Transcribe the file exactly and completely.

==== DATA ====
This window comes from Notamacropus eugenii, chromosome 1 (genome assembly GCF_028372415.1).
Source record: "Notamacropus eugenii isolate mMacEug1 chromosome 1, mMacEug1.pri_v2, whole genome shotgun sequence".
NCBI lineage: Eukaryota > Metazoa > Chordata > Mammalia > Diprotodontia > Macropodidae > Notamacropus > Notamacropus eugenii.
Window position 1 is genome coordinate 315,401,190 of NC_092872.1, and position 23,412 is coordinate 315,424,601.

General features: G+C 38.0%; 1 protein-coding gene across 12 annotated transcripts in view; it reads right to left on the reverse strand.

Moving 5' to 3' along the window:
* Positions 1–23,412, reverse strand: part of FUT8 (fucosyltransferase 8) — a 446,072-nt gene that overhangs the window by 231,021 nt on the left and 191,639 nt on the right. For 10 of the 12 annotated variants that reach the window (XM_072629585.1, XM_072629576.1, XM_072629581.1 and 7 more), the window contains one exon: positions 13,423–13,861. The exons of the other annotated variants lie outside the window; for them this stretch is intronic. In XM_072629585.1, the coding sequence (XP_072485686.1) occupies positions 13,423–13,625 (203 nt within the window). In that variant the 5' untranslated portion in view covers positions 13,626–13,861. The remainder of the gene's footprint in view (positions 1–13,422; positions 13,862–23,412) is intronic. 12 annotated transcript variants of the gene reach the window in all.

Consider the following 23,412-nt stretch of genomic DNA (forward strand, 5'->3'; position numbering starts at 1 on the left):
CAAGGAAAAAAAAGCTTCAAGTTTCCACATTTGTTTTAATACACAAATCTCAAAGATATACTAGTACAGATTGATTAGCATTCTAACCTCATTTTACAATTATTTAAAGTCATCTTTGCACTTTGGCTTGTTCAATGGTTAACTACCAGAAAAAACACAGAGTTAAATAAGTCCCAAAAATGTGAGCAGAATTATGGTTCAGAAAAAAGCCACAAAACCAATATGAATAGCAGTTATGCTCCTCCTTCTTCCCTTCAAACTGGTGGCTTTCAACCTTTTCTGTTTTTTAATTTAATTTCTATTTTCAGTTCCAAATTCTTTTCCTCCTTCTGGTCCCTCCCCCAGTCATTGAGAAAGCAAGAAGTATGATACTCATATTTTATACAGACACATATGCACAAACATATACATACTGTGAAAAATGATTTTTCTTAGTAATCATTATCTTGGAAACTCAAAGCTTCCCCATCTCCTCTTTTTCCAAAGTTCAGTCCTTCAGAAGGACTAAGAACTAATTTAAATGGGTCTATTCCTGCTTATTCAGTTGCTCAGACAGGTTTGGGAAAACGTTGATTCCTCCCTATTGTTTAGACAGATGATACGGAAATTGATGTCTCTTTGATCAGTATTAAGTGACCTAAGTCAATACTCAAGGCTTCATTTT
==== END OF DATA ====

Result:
This window comes from Notamacropus eugenii, chromosome 1 (genome assembly GCF_028372415.1).
Source record: "Notamacropus eugenii isolate mMacEug1 chromosome 1, mMacEug1.pri_v2, whole genome shotgun sequence".
NCBI lineage: Eukaryota > Metazoa > Chordata > Mammalia > Diprotodontia > Macropodidae > Notamacropus > Notamacropus eugenii.
Window position 1 is genome coordinate 315,401,190 of NC_092872.1, and position 23,412 is coordinate 315,424,601.

General features: G+C 38.0%; 1 protein-coding gene across 12 annotated transcripts in view; it reads right to left on the reverse strand.

Moving 5' to 3' along the window:
* Positions 1–23,412, reverse strand: part of FUT8 (fucosyltransferase 8) — a 446,072-nt gene that overhangs the window by 231,021 nt on the left and 191,639 nt on the right. For 10 of the 12 annotated variants that reach the window (XM_072629585.1, XM_072629576.1, XM_072629581.1 and 7 more), the window contains one exon: positions 13,423–13,861. The exons of the other annotated variants lie outside the window; for them this stretch is intronic. In XM_072629585.1, the coding sequence (XP_072485686.1) occupies positions 13,423–13,625 (203 nt within the window). In that variant the 5' untranslated portion in view covers positions 13,626–13,861. The remainder of the gene's footprint in view (positions 1–13,422; positions 13,862–23,412) is intronic. 12 annotated transcript variants of the gene reach the window in all.

Consider the following 23,412-nt stretch of genomic DNA (forward strand, 5'->3'; position numbering starts at 1 on the left):
CAAGGAAAAAAAAGCTTCAAGTTTCCACATTTGTTTTAATACACAAATCTCAAAGATATACTAGTACAGATTGATTAGCATTCTAACCTCATTTTACAATTATTTAAAGTCATCTTTGCACTTTGGCTTGTTCAATGGTTAACTACCAGAAAAAACACAGAGTTAAATAAGTCCCAAAAATGTGAGCAGAATTATGGTTCAGAAAAAAGCCACAAAACCAATATGAATAGCAGTTATGCTCCTCCTTCTTCCCTTCAAACTGGTGGCTTTCAACCTTTTCTGTTTTTTAATTTAATTTCTATTTTCAGTTCCAAATTCTTTTCCTCCTTCTGGTCCCTCCCCCAGTCATTGAGAAAGCAAGAAGTATGATACTCATATTTTATACAGACACATATGCACAAACATATACATACTGTGAAAAATGATTTTTCTTAGTAATCATTATCTTGGAAACTCAAAGCTTCCCCATCTCCTCTTTTTCCAAAGTTCAGTCCTTCAGAAGGACTAAGAACTAATTTAAATGGGTCTATTCCTGCTTATTCAGTTGCTCAGACAGGTTTGGGAAAACGTTGATTCCTCCCTATTGTTTAGACAGATGATACGGAAATTGATGTCTCTTTGATCAGTATTAAGTGACCTAAGTCAATACTCAAGGCTTCATTTT